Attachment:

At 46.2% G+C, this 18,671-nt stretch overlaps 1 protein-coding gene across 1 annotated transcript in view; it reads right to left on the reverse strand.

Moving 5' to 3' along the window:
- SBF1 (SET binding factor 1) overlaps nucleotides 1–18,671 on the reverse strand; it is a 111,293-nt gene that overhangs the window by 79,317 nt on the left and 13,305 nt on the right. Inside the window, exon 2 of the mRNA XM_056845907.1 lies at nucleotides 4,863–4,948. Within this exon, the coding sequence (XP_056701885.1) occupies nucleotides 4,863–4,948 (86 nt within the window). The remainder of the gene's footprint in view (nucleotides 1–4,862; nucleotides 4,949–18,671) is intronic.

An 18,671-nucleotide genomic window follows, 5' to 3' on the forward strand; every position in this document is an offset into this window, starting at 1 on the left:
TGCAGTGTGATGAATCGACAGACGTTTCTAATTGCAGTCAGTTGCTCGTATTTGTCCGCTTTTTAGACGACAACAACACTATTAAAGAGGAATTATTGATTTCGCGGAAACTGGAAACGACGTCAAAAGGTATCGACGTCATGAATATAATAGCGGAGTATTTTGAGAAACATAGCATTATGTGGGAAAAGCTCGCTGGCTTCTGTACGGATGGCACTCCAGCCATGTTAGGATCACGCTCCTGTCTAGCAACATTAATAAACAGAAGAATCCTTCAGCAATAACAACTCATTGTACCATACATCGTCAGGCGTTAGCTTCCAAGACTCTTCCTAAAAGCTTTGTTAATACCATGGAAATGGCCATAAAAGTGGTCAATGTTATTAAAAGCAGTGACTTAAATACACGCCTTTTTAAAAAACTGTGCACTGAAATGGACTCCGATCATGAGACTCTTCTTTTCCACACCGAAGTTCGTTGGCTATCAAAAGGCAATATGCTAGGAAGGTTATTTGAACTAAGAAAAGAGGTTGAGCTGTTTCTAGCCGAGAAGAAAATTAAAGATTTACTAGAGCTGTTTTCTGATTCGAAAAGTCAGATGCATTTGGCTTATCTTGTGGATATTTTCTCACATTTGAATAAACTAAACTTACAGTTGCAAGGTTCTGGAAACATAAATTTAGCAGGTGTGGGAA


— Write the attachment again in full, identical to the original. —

At 46.2% G+C, this 18,671-nt stretch overlaps 1 protein-coding gene across 1 annotated transcript in view; it reads right to left on the reverse strand.

Moving 5' to 3' along the window:
- SBF1 (SET binding factor 1) overlaps nucleotides 1–18,671 on the reverse strand; it is a 111,293-nt gene that overhangs the window by 79,317 nt on the left and 13,305 nt on the right. Inside the window, exon 2 of the mRNA XM_056845907.1 lies at nucleotides 4,863–4,948. Within this exon, the coding sequence (XP_056701885.1) occupies nucleotides 4,863–4,948 (86 nt within the window). The remainder of the gene's footprint in view (nucleotides 1–4,862; nucleotides 4,949–18,671) is intronic.

An 18,671-nucleotide genomic window follows, 5' to 3' on the forward strand; every position in this document is an offset into this window, starting at 1 on the left:
TGCAGTGTGATGAATCGACAGACGTTTCTAATTGCAGTCAGTTGCTCGTATTTGTCCGCTTTTTAGACGACAACAACACTATTAAAGAGGAATTATTGATTTCGCGGAAACTGGAAACGACGTCAAAAGGTATCGACGTCATGAATATAATAGCGGAGTATTTTGAGAAACATAGCATTATGTGGGAAAAGCTCGCTGGCTTCTGTACGGATGGCACTCCAGCCATGTTAGGATCACGCTCCTGTCTAGCAACATTAATAAACAGAAGAATCCTTCAGCAATAACAACTCATTGTACCATACATCGTCAGGCGTTAGCTTCCAAGACTCTTCCTAAAAGCTTTGTTAATACCATGGAAATGGCCATAAAAGTGGTCAATGTTATTAAAAGCAGTGACTTAAATACACGCCTTTTTAAAAAACTGTGCACTGAAATGGACTCCGATCATGAGACTCTTCTTTTCCACACCGAAGTTCGTTGGCTATCAAAAGGCAATATGCTAGGAAGGTTATTTGAACTAAGAAAAGAGGTTGAGCTGTTTCTAGCCGAGAAGAAAATTAAAGATTTACTAGAGCTGTTTTCTGATTCGAAAAGTCAGATGCATTTGGCTTATCTTGTGGATATTTTCTCACATTTGAATAAACTAAACTTACAGTTGCAAGGTTCTGGAAACATAAATTTAGCAGGTGTGGGAA